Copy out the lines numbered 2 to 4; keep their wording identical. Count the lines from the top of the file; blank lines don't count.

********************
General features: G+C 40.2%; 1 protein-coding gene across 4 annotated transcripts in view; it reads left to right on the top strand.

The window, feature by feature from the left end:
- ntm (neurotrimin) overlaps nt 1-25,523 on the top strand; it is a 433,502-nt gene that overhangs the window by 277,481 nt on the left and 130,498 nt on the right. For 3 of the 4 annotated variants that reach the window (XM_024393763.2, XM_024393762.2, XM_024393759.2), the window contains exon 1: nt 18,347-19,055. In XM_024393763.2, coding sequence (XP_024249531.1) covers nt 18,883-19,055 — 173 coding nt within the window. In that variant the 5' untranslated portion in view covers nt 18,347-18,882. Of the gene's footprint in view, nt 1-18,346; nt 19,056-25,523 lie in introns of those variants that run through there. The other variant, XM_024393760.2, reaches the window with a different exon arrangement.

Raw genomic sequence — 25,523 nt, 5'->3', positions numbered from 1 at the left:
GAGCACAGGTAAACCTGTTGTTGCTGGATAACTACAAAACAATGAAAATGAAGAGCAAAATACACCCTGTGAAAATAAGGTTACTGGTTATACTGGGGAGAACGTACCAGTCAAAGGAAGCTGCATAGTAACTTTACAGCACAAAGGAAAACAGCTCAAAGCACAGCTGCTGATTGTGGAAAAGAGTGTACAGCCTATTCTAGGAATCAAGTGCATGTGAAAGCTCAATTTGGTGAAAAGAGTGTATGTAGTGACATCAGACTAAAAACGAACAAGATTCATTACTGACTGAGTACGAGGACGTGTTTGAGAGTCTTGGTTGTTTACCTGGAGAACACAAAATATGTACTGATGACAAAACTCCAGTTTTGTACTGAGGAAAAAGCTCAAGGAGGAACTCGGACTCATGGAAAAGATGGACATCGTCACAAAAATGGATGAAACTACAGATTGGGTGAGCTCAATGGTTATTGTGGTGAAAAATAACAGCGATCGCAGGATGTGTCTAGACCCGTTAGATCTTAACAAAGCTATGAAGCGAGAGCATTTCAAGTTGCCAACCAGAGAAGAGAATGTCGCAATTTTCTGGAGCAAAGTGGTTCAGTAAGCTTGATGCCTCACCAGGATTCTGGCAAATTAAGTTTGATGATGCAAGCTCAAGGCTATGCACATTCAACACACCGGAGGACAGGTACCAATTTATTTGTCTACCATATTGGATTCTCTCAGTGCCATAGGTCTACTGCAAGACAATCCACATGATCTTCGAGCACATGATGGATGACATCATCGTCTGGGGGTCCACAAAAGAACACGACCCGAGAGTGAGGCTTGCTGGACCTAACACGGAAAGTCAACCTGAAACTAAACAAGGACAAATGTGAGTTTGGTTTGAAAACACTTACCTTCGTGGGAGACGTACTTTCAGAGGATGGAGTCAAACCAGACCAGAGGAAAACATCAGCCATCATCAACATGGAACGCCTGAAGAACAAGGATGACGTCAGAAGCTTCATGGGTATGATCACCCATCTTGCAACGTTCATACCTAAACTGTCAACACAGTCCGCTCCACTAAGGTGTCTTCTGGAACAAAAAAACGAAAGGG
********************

The window, feature by feature from the left end:
- ntm (neurotrimin) overlaps nt 1-25,523 on the top strand; it is a 433,502-nt gene that overhangs the window by 277,481 nt on the left and 130,498 nt on the right. For 3 of the 4 annotated variants that reach the window (XM_024393763.2, XM_024393762.2, XM_024393759.2), the window contains exon 1: nt 18,347-19,055. In XM_024393763.2, coding sequence (XP_024249531.1) covers nt 18,883-19,055 — 173 coding nt within the window. In that variant the 5' untranslated portion in view covers nt 18,347-18,882. Of the gene's footprint in view, nt 1-18,346; nt 19,056-25,523 lie in introns of those variants that run through there. The other variant, XM_024393760.2, reaches the window with a different exon arrangement.

Raw genomic sequence — 25,523 nt, 5'->3', positions numbered from 1 at the left: